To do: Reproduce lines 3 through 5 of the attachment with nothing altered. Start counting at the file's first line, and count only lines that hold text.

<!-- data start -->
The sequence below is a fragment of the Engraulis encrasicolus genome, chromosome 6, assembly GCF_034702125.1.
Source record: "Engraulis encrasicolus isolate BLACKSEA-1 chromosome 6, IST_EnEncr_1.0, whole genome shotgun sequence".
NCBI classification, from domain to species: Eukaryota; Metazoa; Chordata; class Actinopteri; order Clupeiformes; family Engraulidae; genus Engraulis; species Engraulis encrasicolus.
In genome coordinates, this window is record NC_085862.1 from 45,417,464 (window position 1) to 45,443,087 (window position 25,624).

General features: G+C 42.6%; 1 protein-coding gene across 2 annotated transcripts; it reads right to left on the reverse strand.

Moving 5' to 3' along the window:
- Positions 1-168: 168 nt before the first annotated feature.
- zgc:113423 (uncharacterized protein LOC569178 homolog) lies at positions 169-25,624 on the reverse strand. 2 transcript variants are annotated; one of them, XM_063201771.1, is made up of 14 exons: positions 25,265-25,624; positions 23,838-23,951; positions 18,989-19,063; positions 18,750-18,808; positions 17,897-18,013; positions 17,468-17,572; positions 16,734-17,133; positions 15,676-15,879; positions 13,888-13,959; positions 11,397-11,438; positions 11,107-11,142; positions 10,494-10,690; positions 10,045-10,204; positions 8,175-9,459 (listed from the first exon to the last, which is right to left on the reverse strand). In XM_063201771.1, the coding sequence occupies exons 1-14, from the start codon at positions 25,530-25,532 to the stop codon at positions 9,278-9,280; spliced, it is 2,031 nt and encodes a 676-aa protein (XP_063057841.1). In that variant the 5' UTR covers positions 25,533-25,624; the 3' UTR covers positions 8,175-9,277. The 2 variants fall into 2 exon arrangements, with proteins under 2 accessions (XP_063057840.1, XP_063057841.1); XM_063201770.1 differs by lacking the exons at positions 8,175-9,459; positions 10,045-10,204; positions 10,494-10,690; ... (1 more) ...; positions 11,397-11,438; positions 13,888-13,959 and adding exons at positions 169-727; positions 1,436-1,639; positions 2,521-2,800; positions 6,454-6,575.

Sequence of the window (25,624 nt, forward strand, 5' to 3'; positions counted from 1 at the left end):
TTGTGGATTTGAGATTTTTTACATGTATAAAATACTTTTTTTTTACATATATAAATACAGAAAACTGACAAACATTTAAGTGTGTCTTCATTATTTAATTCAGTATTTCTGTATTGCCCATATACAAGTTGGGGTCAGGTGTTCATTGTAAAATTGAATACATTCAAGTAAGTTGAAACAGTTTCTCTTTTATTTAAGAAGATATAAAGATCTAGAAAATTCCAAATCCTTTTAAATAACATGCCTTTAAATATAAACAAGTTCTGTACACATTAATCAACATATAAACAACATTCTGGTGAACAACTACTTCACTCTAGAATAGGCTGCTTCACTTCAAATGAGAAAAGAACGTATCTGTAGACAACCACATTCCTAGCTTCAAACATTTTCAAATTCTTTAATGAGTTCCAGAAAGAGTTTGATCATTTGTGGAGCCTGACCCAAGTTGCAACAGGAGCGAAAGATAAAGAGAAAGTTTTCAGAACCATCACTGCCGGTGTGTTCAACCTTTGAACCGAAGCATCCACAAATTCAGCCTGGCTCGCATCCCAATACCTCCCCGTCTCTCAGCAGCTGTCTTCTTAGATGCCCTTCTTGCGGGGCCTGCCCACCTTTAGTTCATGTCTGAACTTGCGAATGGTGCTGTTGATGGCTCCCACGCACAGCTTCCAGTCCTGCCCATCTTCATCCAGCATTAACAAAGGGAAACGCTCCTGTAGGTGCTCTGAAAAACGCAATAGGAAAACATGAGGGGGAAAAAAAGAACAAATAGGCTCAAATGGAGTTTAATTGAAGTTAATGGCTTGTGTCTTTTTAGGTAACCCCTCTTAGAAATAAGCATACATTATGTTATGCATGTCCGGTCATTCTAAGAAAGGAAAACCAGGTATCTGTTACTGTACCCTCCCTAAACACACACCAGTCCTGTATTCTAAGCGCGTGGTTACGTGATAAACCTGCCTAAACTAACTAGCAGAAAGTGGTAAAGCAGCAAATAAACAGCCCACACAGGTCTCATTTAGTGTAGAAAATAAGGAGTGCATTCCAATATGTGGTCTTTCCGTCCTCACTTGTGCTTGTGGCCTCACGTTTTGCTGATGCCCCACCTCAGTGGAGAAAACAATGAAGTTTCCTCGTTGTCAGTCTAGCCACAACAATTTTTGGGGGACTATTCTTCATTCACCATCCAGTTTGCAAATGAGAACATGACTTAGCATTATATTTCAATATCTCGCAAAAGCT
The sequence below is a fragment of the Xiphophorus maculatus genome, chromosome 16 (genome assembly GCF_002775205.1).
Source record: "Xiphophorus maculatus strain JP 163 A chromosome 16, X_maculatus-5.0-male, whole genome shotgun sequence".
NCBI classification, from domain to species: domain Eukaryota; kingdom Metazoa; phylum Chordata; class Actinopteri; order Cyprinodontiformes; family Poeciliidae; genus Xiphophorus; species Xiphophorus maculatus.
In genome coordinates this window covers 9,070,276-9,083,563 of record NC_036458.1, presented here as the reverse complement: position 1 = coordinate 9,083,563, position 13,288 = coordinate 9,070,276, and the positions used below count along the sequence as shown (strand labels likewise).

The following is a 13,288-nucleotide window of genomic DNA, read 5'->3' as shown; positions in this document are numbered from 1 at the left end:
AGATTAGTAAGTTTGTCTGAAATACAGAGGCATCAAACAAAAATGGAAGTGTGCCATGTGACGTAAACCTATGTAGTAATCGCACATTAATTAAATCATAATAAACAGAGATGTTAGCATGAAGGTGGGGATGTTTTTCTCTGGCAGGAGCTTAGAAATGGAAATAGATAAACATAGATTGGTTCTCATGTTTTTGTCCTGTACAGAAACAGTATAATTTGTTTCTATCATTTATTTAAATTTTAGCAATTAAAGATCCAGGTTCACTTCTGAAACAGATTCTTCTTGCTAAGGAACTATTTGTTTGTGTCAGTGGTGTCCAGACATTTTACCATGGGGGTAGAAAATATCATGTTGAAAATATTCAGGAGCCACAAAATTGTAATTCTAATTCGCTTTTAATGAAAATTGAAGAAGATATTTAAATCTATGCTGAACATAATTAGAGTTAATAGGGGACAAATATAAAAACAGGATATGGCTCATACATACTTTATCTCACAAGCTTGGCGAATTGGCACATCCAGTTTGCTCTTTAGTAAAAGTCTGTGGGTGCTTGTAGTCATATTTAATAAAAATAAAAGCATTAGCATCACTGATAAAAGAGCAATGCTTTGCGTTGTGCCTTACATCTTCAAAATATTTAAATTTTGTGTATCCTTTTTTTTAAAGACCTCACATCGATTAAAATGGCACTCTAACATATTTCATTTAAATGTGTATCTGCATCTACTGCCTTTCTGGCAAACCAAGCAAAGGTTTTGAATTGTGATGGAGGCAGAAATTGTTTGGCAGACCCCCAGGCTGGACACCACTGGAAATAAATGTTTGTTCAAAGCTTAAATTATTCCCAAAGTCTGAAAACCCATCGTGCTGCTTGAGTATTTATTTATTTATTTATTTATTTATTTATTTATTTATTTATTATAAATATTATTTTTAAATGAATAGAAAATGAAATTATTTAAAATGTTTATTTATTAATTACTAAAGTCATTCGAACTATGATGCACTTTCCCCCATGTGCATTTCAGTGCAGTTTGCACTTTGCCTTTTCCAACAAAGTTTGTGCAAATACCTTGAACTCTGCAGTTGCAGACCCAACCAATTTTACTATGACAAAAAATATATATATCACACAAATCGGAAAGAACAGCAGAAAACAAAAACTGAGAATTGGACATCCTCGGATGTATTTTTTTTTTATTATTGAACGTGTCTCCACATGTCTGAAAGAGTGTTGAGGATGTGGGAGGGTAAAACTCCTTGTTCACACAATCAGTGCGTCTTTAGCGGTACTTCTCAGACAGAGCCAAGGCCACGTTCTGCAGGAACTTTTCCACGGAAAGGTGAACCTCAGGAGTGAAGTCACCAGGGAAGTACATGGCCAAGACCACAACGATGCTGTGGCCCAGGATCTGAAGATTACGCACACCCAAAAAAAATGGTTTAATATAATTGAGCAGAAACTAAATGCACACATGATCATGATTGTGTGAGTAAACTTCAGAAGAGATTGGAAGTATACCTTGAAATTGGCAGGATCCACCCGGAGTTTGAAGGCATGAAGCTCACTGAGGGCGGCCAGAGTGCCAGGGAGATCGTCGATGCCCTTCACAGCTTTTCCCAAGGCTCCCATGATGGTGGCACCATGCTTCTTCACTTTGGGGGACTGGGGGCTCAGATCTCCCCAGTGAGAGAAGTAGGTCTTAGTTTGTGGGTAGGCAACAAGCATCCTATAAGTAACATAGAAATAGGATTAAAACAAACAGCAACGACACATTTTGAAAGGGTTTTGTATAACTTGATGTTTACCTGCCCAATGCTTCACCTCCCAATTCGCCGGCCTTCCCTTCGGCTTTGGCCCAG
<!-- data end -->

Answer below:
NCBI classification, from domain to species: Eukaryota; Metazoa; Chordata; class Actinopteri; order Clupeiformes; family Engraulidae; genus Engraulis; species Engraulis encrasicolus.
In genome coordinates, this window is record NC_085862.1 from 45,417,464 (window position 1) to 45,443,087 (window position 25,624).

General features: G+C 42.6%; 1 protein-coding gene across 2 annotated transcripts; it reads right to left on the reverse strand.